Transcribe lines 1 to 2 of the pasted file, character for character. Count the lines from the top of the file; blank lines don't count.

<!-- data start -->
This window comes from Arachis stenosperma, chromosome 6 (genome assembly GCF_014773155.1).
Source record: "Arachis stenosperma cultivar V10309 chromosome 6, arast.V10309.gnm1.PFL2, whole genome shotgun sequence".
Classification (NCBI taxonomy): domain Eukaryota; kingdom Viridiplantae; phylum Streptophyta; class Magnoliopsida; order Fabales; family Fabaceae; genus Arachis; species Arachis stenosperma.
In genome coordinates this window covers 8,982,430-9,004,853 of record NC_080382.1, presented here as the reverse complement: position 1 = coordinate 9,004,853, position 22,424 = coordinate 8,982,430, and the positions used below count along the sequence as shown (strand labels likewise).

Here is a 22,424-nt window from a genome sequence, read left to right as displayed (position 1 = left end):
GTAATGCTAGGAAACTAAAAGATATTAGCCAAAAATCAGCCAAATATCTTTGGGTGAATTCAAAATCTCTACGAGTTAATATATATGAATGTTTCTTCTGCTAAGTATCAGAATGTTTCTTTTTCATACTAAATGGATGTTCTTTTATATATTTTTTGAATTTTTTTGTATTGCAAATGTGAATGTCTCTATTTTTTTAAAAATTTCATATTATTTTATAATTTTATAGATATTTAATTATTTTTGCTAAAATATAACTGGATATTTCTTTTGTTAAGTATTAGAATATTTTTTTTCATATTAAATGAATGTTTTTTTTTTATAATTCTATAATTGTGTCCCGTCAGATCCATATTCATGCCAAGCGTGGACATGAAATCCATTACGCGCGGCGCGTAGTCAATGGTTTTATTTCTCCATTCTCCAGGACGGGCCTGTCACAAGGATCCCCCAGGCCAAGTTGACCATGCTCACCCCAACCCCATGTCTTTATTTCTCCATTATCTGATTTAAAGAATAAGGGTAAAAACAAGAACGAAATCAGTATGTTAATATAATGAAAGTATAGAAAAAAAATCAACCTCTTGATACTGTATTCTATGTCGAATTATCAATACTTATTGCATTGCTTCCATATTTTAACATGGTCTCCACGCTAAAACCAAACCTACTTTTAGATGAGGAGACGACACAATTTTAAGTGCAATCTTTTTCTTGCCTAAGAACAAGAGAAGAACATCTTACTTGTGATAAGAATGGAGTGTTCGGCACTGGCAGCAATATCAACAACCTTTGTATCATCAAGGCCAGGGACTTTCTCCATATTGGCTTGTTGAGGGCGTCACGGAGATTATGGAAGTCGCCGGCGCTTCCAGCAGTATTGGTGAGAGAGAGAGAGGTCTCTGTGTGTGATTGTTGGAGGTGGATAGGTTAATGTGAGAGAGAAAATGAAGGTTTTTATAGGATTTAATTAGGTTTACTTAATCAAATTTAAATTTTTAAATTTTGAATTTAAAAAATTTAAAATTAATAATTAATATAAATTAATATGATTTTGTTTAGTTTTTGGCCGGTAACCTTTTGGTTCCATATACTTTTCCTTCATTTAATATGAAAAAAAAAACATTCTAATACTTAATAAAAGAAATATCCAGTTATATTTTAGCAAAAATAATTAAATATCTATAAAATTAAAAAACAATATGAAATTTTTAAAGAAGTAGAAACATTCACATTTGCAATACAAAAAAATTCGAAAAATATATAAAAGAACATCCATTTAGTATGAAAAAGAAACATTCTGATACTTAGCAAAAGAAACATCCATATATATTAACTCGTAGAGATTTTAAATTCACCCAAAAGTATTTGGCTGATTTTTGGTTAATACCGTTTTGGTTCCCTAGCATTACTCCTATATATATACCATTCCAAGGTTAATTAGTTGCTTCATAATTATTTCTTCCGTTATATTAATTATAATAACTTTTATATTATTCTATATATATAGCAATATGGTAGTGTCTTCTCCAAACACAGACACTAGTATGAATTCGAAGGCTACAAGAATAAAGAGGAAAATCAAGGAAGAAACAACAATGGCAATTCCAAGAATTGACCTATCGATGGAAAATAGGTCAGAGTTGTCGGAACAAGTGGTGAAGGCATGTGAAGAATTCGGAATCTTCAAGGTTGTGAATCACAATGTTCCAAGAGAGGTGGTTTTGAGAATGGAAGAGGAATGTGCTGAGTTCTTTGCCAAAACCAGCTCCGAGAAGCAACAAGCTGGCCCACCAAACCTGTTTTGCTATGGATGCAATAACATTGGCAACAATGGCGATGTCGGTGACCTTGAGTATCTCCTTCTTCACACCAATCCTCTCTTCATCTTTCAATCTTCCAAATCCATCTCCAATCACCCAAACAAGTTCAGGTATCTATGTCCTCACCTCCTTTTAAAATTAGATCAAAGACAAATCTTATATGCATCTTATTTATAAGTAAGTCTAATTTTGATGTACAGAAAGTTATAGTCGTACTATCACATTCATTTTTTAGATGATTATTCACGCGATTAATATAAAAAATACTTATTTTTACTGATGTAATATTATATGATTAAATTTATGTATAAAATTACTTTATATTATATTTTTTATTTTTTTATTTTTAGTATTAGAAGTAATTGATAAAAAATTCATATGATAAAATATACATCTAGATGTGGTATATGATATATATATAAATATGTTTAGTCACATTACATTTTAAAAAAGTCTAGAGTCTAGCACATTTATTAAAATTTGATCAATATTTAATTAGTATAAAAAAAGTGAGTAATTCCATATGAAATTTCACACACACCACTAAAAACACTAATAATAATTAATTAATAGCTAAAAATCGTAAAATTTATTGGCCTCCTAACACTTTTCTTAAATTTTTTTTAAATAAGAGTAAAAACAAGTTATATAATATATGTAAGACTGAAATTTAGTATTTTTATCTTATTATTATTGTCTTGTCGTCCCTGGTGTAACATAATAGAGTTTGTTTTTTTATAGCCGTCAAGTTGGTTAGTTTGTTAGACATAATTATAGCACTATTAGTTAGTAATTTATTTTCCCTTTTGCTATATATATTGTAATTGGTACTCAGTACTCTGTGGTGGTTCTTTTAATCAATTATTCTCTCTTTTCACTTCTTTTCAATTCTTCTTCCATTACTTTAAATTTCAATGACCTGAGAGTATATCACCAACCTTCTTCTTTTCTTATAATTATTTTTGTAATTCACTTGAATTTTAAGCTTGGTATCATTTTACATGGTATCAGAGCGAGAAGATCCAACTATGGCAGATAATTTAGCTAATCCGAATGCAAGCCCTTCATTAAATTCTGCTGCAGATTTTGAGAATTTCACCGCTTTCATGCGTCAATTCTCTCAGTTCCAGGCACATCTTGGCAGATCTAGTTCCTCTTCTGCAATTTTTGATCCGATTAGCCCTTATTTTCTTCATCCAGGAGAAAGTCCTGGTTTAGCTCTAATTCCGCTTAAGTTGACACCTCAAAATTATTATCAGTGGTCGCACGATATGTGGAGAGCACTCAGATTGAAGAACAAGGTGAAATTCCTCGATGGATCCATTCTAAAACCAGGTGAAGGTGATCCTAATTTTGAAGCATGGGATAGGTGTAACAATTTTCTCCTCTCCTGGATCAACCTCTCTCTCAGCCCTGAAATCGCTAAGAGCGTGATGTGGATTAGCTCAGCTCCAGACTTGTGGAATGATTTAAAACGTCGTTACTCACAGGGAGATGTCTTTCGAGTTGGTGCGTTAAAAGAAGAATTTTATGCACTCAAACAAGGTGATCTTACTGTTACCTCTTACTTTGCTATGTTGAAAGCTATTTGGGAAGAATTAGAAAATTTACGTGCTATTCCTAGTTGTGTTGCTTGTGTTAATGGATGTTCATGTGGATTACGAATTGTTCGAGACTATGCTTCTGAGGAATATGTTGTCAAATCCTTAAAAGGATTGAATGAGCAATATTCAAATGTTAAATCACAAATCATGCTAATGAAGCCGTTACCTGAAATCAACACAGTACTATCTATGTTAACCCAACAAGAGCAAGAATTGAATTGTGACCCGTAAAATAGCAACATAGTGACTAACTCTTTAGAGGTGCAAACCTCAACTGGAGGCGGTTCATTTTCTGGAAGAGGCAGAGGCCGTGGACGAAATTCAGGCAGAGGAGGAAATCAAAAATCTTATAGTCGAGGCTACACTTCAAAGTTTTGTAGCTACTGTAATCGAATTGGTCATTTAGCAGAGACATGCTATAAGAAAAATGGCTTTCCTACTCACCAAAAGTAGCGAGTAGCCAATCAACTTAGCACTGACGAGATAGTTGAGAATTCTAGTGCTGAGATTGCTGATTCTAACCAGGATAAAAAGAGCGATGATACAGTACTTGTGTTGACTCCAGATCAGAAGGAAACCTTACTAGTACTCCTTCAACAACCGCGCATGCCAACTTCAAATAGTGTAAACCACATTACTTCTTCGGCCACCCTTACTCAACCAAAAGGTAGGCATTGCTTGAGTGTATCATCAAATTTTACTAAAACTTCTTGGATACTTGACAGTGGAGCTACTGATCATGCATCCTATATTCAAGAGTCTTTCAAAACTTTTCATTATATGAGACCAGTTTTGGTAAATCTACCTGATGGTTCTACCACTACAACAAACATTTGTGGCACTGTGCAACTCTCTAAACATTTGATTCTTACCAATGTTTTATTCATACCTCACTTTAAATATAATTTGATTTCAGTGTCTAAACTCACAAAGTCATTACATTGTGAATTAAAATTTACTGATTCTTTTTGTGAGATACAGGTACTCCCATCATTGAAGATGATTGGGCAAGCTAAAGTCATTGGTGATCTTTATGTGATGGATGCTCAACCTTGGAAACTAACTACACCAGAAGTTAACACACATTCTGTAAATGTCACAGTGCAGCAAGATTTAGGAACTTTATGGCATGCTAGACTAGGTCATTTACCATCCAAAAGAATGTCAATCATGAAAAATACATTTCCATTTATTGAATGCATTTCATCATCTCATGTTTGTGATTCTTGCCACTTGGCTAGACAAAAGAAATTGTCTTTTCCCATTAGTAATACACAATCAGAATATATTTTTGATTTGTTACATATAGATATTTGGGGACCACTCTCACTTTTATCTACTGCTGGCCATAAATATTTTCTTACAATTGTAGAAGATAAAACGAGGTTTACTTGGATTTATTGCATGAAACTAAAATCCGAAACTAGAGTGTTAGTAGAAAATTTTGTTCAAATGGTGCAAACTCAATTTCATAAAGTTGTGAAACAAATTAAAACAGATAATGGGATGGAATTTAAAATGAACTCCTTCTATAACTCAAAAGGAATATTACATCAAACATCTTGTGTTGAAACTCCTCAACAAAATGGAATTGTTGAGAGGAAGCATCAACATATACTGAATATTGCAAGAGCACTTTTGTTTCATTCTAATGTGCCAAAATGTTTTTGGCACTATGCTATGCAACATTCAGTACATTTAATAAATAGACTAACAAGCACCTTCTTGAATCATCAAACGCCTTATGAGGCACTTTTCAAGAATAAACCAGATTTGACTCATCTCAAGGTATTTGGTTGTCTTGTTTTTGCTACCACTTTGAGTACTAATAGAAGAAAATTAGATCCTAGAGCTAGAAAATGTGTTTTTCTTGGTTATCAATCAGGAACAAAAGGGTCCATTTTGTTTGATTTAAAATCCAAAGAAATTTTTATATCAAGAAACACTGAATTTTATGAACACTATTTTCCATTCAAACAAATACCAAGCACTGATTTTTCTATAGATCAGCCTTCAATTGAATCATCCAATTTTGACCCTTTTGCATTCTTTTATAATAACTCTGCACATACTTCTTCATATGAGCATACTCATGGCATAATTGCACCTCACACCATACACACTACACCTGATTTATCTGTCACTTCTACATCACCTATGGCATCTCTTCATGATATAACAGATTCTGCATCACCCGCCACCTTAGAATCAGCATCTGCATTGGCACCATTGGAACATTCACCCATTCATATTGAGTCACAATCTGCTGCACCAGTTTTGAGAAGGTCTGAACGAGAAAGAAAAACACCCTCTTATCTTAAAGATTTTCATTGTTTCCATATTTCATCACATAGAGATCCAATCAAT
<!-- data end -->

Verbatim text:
This window comes from Arachis stenosperma, chromosome 6 (genome assembly GCF_014773155.1).
Source record: "Arachis stenosperma cultivar V10309 chromosome 6, arast.V10309.gnm1.PFL2, whole genome shotgun sequence".